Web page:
Tag Archives: Charles Dickens

A Personal Inventory, Ctd

It may not be Binders Full of Women or Texts From Hillary, but it seems like Brian started something like a meme with his reflections on bookshelves a few weeks back. How else to interpret the recent groundswell (relatively speaking) of articles appearing about shelves and the books they hold?

On October 11th, The Global Mail featured Geraldine Brooks addressing the “People of the Bookshelf” and talking about her shelving habits:

I start out conventionally enough, alpha by author. But while I take account of the first letter of the writer’s surname, I have other ambitions for my shelves that transcend the conveniences of mere alphabetical accuracy. It’s impossible for me to place one book alongside another without thinking about the authors, and how they would feel about their spine-side companion.

One week later, The New Yorker’s Page Turner blog had Brad Leithauser talking about the big books that taunt him, unread, from his shelves —

If your bookshelf speaks to you, it’s likely to be uttering reproaches. Or so my experience runs. All those unread books!

— and how those reproaches led him to tackle Charles Dickens.

I should also acknowledge the original pioneer, and keeper of one of the more awe-inspiring walls of books I’ve ever seen in real life, Bill at Insulted by Authors.

What about you? What do your shelves say to you? What do they look like? Do you alphabetize? Color code? Chronologicalize? What would the guy who comes to every party and stares at the bookshelves think? Have you ever won someone over with your shelving technique?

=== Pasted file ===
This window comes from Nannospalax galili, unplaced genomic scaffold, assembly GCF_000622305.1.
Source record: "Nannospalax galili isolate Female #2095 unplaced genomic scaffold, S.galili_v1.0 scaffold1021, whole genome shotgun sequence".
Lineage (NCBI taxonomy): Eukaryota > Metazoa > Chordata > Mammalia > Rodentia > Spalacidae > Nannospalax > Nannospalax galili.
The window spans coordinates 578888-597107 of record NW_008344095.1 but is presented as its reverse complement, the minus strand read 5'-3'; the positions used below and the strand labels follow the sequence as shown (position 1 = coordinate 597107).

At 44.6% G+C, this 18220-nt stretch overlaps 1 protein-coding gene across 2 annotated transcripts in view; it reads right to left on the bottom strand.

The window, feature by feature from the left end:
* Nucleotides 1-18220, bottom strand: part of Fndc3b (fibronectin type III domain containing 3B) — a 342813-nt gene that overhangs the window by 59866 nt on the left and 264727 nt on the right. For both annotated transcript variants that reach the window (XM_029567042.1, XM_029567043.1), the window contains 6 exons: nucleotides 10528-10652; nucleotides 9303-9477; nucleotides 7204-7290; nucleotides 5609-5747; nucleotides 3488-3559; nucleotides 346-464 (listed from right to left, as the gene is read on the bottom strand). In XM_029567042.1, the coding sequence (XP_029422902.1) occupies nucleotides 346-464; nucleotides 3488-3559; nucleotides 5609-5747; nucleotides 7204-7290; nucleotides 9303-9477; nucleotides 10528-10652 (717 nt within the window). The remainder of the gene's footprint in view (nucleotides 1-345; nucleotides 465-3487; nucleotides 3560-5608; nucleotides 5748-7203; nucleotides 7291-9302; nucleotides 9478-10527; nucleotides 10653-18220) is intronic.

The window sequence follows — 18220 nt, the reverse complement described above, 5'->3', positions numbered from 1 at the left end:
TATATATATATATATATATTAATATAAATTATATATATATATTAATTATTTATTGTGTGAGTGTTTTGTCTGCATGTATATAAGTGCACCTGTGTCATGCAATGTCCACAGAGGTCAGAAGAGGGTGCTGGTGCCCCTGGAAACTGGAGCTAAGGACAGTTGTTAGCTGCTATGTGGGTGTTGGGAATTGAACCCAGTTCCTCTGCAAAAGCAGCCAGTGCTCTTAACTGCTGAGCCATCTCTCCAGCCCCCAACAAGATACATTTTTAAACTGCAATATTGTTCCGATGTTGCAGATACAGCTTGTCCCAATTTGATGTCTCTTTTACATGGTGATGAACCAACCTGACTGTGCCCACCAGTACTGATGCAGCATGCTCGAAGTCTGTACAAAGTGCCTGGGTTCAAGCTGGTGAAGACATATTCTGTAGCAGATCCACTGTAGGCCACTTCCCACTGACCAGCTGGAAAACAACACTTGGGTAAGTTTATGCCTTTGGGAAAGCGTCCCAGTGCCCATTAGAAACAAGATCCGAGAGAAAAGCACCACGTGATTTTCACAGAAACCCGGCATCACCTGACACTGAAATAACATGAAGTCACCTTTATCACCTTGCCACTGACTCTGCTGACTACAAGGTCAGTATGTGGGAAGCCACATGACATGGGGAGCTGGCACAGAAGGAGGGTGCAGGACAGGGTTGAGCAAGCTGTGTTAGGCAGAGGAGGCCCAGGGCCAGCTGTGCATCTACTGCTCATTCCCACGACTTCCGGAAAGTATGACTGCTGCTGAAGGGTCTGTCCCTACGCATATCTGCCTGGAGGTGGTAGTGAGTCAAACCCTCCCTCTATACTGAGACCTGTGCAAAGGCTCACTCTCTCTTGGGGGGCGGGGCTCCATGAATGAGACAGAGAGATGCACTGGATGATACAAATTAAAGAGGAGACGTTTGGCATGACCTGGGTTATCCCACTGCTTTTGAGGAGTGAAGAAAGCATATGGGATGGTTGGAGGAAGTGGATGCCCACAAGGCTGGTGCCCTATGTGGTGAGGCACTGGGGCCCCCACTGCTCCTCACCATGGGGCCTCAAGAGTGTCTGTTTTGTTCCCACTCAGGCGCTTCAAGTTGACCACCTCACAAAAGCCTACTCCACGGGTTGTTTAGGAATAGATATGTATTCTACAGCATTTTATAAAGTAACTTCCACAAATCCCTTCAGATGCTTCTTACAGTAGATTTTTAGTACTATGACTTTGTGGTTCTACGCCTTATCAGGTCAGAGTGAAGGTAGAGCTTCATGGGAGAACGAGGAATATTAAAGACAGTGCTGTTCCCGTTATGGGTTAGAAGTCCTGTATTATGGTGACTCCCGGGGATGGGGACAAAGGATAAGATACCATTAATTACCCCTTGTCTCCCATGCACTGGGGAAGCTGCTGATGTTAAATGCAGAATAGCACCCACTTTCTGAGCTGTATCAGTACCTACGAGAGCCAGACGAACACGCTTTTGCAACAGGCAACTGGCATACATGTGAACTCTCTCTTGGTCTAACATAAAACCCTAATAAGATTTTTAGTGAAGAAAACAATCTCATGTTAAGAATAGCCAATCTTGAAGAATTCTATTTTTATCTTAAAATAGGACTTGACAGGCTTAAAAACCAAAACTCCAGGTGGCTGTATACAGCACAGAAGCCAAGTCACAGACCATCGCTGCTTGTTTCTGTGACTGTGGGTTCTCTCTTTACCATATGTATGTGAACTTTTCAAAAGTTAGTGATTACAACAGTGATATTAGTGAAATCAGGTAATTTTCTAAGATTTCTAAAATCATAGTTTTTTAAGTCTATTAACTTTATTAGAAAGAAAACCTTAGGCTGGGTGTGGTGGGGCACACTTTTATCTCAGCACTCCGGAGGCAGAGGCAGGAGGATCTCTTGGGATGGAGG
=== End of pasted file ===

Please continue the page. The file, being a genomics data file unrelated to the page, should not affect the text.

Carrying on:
We want to know and we want to see.

– Michael Moats

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Filed under Hooray Fiction!

CH v. HC

I FINALLY GOT BURNED by Christopher Hitchens.

I’ve been able to stomach some of the Iraq justifications, and even kind of look past the “women aren’t funny” thing. But this one, from a final piece  for Vanity Fair about Charles Dickens, is tough:

Opening his own memoir, the most inept fictional narrator of my generation showed that he was out of his depth by dismissing “all that David Copperfield kind of crap.” Mr. Holden Caulfield may one day be forgotten, but the man who stumbled across the little boy trapped in the sweatshop basement, and realized their kinship, will never be.

If you didn’t know, I’m kind of a fan of Holden Caulfield. I’m confident there are any number of more inept fictional narrators from Hitchens’ generation. And apparently Hitch never saw this pulp-style cover for “The Catcher in the Rye” guaranteeing that “you will never forget it.”

Let’s also note that in this same piece, he refers to Christmas as a “protracted obligatory celebration now darkening our Decembers.” If that gives you a better sense of where he’s coming from.

All that aside, the rest of the Hitchens piece is worth reading.

And, in the fashion of one of the most inept greatest fictional narrators of Hitchens’ anyone’s generation, I can’t help, as I tell you this, but miss the guy a little bit.

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Filed under The Real Holden Caulfield